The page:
There’s little dispute that the results of the Jan. 30 election have given Kurdish nationalism fresh momentum. Although they are predominantly Muslim, the Kurds of Iraq have long favored a more secular form of government than most Shi’ites do. The Kurdistan Referendum Movement, a grass-roots organization of intellectuals and junior political officials, says that of the 2 million who took part in an informal Election Day referendum on independence, 99% voted in favor. Kurds control their peshmerga militia soldiers and their own borders and are determined to preserve their sanctuary. Officially, Kurdistan exists only north of the “green line,” the area where U.S. forces halted the Iraqi army’s advance when Saddam moved to crush yet another Kurdish uprising in 1991. But since the fall of Saddam in 2003, the size of Kurdish-held territory has expanded 20%, according to coalition officials in northern Iraq.

Kurdish leaders are pushing to gain control of Kirkuk–known as the Jerusalem of Kurdistan–the capital of one of Iraq’s most productive oil regions. Under Saddam, Kirkuk was subjected to a massive demographic reordering, as Saddam moved large numbers of Arabs into the city and tossed many Kurds out. The interim Iraqi government headed by Prime Minister Iyad Allawi agreed that Kirkuk should be normalized–meaning displaced Kurds would be allowed to return while the so-called new Arabs would be moved out and compensated. But though some 100,000 Kurdish refugees returned to Kirkuk in time to vote in the election, the Iraqi government has yet to begin deporting the new Arabs.

For U.S. commanders in Iraq, an even more pressing concern is the status of the 80,000-strong peshmerga. In insurgent hot spots like Mosul, U.S. commanders have praised Kurdish troops for their willingness to stand and fight. But the peshmerga’s continued assaults on insurgents run the risk of exacerbating tribal rivalries and sparking an anti-Kurdish backlash by Iraq’s Arabs. The U.S. hopes to defuse the potential for conflict by folding the peshmerga into a new, unified Iraqi army. But the Kurds have so far refused to place their soldiers under the command of Baghdad. “The peshmerga must remain a force of the regional government,” says Talabani, a former peshmerga commander. “The Kurdish people need them as protection against terrorism and to secure the boundaries of Iraqi Kurdistan.”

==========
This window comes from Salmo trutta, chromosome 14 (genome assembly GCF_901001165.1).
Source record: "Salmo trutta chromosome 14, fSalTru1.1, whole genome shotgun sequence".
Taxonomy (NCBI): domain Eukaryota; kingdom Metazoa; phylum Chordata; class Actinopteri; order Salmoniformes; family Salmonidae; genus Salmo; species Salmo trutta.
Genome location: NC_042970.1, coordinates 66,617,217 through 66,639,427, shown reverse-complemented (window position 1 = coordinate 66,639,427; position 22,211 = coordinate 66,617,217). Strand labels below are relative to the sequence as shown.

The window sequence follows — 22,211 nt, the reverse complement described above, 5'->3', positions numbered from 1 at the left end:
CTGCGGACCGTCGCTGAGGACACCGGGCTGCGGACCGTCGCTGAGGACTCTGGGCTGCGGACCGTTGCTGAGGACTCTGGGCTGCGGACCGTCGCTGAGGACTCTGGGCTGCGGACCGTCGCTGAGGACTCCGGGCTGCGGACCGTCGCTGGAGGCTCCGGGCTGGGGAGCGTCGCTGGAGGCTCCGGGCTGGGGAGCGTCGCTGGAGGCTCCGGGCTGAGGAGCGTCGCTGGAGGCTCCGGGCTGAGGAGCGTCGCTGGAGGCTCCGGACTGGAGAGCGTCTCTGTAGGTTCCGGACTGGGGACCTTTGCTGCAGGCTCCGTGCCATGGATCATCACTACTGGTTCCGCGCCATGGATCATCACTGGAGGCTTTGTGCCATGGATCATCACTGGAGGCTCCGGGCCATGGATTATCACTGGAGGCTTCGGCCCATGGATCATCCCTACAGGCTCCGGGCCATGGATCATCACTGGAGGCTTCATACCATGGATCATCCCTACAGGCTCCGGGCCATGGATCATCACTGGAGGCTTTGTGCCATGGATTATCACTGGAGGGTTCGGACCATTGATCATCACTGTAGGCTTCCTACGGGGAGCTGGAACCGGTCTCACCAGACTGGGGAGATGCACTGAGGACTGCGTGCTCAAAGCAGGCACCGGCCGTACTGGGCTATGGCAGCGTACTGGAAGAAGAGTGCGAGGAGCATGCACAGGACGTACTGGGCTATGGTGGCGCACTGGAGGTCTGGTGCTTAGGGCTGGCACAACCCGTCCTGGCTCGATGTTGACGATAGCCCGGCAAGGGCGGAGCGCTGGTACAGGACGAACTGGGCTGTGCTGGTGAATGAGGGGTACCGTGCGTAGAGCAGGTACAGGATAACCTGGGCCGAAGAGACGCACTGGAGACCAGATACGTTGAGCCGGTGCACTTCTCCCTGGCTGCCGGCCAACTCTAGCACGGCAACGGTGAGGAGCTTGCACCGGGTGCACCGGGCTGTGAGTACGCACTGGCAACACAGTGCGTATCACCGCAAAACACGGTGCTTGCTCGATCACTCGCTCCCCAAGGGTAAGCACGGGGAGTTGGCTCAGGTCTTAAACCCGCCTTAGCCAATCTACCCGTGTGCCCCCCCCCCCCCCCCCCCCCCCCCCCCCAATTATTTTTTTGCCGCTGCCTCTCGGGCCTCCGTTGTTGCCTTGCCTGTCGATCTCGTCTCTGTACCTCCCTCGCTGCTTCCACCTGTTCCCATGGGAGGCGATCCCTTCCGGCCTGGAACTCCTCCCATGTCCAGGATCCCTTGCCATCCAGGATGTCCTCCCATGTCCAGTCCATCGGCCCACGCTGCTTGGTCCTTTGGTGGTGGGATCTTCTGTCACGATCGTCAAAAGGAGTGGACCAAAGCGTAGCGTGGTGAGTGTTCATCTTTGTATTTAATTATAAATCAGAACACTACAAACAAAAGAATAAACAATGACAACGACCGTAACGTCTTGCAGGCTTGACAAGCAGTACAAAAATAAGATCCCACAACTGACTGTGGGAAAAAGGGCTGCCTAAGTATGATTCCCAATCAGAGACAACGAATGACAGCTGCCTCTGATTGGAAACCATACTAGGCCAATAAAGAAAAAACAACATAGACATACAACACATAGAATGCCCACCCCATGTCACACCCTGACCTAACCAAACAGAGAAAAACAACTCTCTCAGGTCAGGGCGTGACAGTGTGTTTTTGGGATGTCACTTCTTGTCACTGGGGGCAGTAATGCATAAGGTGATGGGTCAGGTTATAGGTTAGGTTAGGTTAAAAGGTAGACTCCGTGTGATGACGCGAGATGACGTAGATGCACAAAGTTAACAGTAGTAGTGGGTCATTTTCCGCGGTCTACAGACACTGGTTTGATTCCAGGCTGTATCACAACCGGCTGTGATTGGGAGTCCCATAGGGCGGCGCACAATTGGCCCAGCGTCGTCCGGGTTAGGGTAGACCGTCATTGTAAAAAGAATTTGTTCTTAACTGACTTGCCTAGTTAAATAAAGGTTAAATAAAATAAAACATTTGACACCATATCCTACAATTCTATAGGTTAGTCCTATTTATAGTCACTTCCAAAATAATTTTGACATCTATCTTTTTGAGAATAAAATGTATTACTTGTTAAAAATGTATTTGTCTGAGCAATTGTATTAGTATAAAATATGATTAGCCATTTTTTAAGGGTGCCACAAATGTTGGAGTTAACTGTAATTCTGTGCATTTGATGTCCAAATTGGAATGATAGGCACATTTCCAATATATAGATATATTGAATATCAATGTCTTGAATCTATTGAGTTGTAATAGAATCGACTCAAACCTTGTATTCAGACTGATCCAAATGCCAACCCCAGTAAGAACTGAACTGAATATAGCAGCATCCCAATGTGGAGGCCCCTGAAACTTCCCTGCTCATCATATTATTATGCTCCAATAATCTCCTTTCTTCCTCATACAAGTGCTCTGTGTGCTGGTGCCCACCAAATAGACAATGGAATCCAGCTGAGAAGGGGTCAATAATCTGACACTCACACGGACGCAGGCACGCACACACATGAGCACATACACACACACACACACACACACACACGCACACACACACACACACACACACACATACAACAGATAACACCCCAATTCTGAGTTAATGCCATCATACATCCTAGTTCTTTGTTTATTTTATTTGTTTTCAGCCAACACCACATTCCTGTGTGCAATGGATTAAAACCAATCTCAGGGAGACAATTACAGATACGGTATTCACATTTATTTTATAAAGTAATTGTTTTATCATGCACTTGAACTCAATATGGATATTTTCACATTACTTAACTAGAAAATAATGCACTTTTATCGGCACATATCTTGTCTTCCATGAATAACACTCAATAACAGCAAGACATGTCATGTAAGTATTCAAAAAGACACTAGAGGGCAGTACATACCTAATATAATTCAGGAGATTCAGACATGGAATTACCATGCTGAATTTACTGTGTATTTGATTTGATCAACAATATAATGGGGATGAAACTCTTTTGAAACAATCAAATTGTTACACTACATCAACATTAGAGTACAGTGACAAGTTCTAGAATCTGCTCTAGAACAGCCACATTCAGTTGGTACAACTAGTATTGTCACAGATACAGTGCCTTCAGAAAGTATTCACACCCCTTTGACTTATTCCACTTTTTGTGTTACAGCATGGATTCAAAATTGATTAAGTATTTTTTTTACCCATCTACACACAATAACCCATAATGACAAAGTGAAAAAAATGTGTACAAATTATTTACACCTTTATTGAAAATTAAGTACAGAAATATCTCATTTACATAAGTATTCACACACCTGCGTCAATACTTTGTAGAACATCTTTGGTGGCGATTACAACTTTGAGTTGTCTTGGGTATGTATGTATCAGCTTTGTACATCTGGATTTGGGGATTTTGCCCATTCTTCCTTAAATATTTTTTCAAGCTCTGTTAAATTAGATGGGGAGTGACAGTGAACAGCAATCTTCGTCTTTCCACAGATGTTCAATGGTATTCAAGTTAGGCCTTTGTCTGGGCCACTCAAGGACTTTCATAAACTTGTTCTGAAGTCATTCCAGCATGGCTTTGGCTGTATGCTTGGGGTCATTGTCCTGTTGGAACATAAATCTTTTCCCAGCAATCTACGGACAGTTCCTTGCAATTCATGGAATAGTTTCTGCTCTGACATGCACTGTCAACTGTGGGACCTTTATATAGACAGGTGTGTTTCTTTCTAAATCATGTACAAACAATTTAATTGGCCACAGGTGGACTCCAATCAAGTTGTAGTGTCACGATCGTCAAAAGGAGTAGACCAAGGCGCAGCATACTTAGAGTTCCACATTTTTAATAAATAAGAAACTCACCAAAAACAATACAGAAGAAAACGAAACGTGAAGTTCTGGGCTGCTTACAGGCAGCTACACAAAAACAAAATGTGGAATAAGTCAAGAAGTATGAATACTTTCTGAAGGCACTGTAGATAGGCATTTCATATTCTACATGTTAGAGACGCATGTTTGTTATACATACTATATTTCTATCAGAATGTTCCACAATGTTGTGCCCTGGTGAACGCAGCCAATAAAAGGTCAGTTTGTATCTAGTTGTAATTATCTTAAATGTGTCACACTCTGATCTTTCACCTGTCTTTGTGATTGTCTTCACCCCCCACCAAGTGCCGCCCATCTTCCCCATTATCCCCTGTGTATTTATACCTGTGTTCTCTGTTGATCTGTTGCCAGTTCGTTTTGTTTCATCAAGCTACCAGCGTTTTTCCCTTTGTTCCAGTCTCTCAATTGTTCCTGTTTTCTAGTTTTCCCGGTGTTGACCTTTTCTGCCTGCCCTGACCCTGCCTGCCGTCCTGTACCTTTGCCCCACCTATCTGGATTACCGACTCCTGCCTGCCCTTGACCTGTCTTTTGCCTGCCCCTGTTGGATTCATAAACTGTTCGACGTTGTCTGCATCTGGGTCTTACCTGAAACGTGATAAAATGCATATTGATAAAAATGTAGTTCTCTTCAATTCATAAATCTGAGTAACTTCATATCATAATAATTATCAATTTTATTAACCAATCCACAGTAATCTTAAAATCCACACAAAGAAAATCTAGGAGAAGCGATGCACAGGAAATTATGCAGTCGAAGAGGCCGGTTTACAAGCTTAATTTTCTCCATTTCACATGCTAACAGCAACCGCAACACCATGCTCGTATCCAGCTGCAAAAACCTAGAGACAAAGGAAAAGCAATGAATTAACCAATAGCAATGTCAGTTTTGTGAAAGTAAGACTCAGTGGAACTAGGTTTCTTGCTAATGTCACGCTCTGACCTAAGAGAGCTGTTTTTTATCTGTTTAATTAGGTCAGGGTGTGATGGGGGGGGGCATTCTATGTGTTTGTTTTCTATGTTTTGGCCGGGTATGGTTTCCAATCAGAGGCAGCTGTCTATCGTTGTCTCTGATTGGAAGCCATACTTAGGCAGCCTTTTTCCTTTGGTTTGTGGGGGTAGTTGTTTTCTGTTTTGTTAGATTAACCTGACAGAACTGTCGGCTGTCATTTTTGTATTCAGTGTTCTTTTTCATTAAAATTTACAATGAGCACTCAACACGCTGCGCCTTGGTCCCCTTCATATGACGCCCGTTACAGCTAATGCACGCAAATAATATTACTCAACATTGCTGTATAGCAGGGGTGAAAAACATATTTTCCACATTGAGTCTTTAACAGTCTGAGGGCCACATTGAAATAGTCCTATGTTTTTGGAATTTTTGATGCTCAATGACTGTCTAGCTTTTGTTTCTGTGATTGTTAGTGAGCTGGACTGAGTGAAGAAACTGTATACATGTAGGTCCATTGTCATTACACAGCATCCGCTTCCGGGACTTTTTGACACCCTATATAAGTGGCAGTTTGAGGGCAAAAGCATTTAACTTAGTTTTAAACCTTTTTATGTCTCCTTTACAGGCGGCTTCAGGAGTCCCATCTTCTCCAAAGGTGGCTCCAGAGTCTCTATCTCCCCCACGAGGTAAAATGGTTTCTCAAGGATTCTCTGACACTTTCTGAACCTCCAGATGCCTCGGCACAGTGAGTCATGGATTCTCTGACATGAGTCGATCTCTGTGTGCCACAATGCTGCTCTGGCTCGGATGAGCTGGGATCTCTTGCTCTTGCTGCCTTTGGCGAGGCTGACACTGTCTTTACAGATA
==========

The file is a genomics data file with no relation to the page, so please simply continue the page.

The Kurds may be willing to cede control of their militia in exchange for assurances that they will be given a large role in the new government and a share of oil revenues from the south. “The more they participate in the central government, the less fear they’ll have that they’re going to be attacked,” says Phebe Marr, an Iraq expert at the U.S. Institute of Peace. Some Iraqis hope that Talabani’s ascent to the presidency will be seen as an important first step toward Kurds and Arabs living peacefully with each other. “For years, we’ve been told that Kurds are Iraqis and not a separate people,” says Hoshyar Zebari, a Kurd who is Iraq’s interim Foreign Minister. “Well, this is a chance to prove that–a chance to show that no position in the new Iraq, not even the presidency, is denied to a Kurd.” –With reporting by Aparisim Ghosh/ Baghdad and Timothy J. Burger and Mark Thompson/ Washington